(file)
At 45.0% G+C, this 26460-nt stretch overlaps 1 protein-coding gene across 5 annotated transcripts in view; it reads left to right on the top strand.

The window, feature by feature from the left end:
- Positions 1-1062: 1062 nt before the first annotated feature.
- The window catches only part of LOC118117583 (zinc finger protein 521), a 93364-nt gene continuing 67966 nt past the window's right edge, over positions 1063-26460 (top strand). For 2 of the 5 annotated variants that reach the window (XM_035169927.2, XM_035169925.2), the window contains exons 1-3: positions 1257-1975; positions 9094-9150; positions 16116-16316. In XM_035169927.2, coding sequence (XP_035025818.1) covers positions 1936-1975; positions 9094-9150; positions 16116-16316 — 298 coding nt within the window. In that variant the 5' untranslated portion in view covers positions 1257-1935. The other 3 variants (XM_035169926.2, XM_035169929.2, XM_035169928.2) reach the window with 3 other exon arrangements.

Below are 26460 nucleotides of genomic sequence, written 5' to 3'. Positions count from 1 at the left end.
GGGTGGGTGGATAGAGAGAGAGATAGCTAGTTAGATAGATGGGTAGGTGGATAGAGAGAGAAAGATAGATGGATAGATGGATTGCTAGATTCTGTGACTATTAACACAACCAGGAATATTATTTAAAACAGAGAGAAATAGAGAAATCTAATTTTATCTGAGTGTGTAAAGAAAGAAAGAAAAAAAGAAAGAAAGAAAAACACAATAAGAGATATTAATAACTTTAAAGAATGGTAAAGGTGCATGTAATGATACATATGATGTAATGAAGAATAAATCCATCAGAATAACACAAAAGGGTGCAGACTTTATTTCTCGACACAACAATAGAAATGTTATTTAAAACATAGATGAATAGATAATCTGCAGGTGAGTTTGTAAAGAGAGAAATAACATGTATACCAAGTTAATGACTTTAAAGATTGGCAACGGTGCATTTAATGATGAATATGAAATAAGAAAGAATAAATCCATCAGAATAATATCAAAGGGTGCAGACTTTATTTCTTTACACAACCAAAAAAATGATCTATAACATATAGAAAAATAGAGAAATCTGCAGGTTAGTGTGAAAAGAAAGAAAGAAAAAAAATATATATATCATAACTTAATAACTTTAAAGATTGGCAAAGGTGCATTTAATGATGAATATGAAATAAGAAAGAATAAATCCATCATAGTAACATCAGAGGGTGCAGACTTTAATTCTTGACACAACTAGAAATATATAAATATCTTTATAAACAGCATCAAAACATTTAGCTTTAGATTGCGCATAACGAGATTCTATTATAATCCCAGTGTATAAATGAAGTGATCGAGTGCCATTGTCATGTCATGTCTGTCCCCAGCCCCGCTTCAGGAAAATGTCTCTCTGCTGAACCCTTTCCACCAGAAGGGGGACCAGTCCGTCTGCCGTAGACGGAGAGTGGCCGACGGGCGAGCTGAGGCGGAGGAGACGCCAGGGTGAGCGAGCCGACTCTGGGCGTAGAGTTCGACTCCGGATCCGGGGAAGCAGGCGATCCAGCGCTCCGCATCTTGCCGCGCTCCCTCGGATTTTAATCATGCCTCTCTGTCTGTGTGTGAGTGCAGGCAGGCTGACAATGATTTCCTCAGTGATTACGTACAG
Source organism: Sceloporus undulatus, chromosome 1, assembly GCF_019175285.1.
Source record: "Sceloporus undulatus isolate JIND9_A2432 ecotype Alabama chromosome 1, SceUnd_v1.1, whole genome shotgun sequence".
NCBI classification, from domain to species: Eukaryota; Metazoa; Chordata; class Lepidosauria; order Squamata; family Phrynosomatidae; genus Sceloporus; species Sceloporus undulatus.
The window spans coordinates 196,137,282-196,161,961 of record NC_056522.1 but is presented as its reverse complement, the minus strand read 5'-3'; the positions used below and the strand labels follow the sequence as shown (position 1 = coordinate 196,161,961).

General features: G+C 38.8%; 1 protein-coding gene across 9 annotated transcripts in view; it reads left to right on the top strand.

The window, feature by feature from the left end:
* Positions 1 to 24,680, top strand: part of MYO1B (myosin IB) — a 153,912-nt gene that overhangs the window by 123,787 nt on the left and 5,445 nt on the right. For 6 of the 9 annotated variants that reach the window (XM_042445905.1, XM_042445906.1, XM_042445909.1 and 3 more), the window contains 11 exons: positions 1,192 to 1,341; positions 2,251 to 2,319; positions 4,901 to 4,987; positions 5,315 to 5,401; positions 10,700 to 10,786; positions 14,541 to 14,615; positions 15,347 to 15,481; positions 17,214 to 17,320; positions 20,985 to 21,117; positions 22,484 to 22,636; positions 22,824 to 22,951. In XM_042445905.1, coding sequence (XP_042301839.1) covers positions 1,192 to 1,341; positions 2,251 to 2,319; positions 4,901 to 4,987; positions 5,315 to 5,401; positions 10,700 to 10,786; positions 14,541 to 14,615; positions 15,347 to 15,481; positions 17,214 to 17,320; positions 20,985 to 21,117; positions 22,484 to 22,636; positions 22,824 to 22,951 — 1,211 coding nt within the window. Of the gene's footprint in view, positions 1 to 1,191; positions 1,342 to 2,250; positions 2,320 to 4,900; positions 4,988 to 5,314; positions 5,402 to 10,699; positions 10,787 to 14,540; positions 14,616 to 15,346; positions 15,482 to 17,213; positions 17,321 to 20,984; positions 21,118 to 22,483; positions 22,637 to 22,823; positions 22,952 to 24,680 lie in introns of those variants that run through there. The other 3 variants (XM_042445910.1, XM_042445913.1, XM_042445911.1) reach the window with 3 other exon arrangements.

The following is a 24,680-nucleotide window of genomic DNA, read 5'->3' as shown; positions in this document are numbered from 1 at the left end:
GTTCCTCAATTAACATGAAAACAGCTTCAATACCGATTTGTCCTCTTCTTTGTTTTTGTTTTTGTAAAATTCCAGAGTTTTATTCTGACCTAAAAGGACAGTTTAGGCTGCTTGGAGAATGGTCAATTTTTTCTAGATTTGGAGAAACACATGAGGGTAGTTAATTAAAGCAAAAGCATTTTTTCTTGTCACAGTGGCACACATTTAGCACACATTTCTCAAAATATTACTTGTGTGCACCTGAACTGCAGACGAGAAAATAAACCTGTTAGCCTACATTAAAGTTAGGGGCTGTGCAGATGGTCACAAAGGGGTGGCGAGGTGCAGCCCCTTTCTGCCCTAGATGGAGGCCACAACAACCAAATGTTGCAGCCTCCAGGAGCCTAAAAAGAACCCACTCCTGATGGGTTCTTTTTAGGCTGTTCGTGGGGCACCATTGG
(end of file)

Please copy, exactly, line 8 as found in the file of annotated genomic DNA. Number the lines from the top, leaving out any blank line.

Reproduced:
Source record: "Sceloporus undulatus isolate JIND9_A2432 ecotype Alabama chromosome 1, SceUnd_v1.1, whole genome shotgun sequence".